Strategies for Managing Multi-generations in Today’s Caribbean Workplace – PART III
Today we will examine part III of the multi-generation debate. Let’s be honest, this debate is taking place for one sole reason – that is, there is a new generation (the millennials) in the workplace and their managers are, by and large, unable to cope with them. Had GEN Y walked into the organisation without challenging the status quo, we would never have had this discussion.
What makes Generation Y so different? Are they really that different?
As discussed before, in most Western societies, including the Caribbean, this is by far the most privileged generation since World War II. The GEN Ys enjoy the highest levels of education and are the children to parents who have enjoyed comparatively higher incomes and standards of living than their grandparents.
So what makes this generation so different? Are we talking about values, their worldview or are they simply a product of their technological age? There are certain obvious answers:
1.Gen Y was clearly born into a technological age that is driven by digital technology. Though there is some evidence of the digital divide within the Caribbean, our region has a relatively high penetration of digital technology. See for example, the Watson-Ramlal 2007 study on the Digital Divide in Trinidad & Tobago.
2.This technology, together with Internet technologies, has made information more readily available and GEN Y is clearly more empowered with this easily accessible information.
3. From a hardware standpoint, GEN Y is also very familiar with the accompanying hardware and navigates this new world of computers, ABMs and other electronic devises and gadgets with much more ease than say their parents and grandparents.
4. More importantly, this generation is accustomed to information overload and a pop culture that is heavily influenced by excessive consumerism, change, speed, shortened product life cycles and a bombardment of marketing and advertising.
It’s against such a background that companies are struggling to find ways to incorporate GEN Y into the organisation. However, GES does not support the idea that the millennials are some special breed that is wreaking havoc on the organization. Nonetheless, what is required are the following: understanding, open dialogue and engagement. Here are some tips for managing and incorporating the millennials into the workplace.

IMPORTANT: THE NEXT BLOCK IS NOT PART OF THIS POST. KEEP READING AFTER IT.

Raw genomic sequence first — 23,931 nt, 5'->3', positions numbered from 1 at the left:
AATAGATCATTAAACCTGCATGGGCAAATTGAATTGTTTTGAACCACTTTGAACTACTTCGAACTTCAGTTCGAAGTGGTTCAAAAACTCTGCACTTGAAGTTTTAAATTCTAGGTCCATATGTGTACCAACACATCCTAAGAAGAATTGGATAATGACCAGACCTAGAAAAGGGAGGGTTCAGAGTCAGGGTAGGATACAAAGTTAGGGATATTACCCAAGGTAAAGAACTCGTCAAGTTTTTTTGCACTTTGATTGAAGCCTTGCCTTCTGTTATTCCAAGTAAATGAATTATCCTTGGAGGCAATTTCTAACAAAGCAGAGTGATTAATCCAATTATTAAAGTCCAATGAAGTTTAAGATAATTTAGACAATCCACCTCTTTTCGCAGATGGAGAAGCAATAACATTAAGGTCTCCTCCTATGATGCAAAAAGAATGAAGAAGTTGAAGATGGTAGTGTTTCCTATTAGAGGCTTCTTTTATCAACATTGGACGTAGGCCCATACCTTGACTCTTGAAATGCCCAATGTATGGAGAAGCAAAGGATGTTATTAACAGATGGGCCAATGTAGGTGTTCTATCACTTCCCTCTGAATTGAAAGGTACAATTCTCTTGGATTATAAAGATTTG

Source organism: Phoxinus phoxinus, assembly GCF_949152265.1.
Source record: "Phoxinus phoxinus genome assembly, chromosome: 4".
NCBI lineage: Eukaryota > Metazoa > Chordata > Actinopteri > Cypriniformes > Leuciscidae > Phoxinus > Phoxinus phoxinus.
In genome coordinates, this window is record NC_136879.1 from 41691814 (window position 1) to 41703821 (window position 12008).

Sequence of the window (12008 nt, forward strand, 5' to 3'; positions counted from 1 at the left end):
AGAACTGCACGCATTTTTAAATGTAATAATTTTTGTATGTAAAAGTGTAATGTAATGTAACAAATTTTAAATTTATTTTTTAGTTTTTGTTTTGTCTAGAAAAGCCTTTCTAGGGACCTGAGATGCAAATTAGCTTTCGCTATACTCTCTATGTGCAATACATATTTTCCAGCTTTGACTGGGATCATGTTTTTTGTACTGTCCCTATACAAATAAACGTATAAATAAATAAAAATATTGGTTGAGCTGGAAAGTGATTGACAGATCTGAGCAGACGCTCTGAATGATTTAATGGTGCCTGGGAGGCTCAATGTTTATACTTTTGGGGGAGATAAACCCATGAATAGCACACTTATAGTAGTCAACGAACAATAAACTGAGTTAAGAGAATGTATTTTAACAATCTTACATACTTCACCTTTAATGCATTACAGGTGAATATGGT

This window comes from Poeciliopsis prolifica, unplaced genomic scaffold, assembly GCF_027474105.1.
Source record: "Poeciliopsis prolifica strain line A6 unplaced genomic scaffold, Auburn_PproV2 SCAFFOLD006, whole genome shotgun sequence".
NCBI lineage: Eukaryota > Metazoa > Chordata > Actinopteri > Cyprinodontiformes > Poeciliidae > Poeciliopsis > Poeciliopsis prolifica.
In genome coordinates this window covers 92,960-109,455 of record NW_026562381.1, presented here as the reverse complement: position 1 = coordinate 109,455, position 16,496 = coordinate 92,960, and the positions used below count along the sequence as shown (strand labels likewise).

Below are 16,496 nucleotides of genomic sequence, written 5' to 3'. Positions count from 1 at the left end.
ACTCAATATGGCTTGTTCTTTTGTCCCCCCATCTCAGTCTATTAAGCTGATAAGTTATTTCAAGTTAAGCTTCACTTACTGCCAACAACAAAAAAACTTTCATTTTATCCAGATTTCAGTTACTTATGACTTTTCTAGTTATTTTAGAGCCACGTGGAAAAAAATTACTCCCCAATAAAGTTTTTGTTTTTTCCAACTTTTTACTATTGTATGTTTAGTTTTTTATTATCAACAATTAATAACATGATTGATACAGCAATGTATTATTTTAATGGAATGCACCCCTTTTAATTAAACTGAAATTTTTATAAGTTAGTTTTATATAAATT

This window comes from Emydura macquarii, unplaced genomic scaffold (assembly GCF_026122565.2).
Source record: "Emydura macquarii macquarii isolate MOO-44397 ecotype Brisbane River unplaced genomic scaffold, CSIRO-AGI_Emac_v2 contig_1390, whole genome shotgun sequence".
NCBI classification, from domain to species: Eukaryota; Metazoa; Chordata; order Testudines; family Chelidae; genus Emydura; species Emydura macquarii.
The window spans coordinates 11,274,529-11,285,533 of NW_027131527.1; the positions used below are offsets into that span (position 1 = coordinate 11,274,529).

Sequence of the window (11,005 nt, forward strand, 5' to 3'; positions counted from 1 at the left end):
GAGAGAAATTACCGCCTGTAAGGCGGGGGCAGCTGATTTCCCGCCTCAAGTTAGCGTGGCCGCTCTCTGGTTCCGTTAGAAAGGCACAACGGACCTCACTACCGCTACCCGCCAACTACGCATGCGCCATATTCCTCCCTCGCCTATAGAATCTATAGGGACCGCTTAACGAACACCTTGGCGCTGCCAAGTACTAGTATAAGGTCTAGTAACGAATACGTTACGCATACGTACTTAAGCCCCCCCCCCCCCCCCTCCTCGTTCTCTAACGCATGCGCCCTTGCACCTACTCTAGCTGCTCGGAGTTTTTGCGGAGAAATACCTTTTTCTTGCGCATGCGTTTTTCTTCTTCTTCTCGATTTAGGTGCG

Engaging the Milllennials
Remember that the same old rules of Talent Acquisition will apply and we cannot treat an entire generation as one homogeneous grouping. However we have observed some trends that led us to these tips.
1. Millennials definitely like technology. So one way to engage them is by incorporating the computer and the internet into their daily work. In fact, many organisations have now replaced paper based systems with computer based systems, using tablets.
2. You may also consider solutions that employ mobile telephone technology. This will certainly keep your Millennials engaged.
3. Be careful not to over-regulate your Internet and cellphone policies. There is a need for balance rather than outright prohibition. We are aware that there are challenges of lost productivity because of excessive use of these technologies and the Internet in the workplace but our challenge to employers is to find creative and innovative ways to incorporate these into the working environment.
4. Dialogue. It is important to bridge the generational divide in the workplace through dialogue as we alluded to before in earlier articles. It’s no different with the millennials. Engage them and make them a part of the decision-making and problem-solving within the organisation.
5. Finally, we have found that many of the GEN Y enjoy working in a project environment. This helps to alleviate the boredom of routine tasks. Again, this is not a one-size-fits-all but we strongly recommend that you experiment placing your millennials on project teams.
Developing training programmes for Millennials
Finally, it is important to note that today’s training programs are quickly trending towards the virtual environment, even here in the Caribbean. When compared to five years ago, we are now witnessing a marked increase in the demand for e-learning here in the Caribbean. This is driven largely by the global recession, more affordable bandwidth and more millennials entering the workplace.
How to make your elearning training fun?
1. We recommend “snack learning”. These are very short courses in the form of webinars not exceeding one hour. Three hour elearning courses simply DO NOT WORK.
2. Any-time-learning! Make your courseware available to the learner at any time.
3. Mobile apps. This can be a costly upfront investment but mobile apps are the way to go. Integrate your training program into web and mobile apps. This makes your training fun and more accessible to the your younger staff.
GEN Y is really not that different when we get to the core of human behavior, we just have to employ different techniques to keep them engaged.
*Next week we will start to examine The Rise of the New Independent Professional Worker Class.
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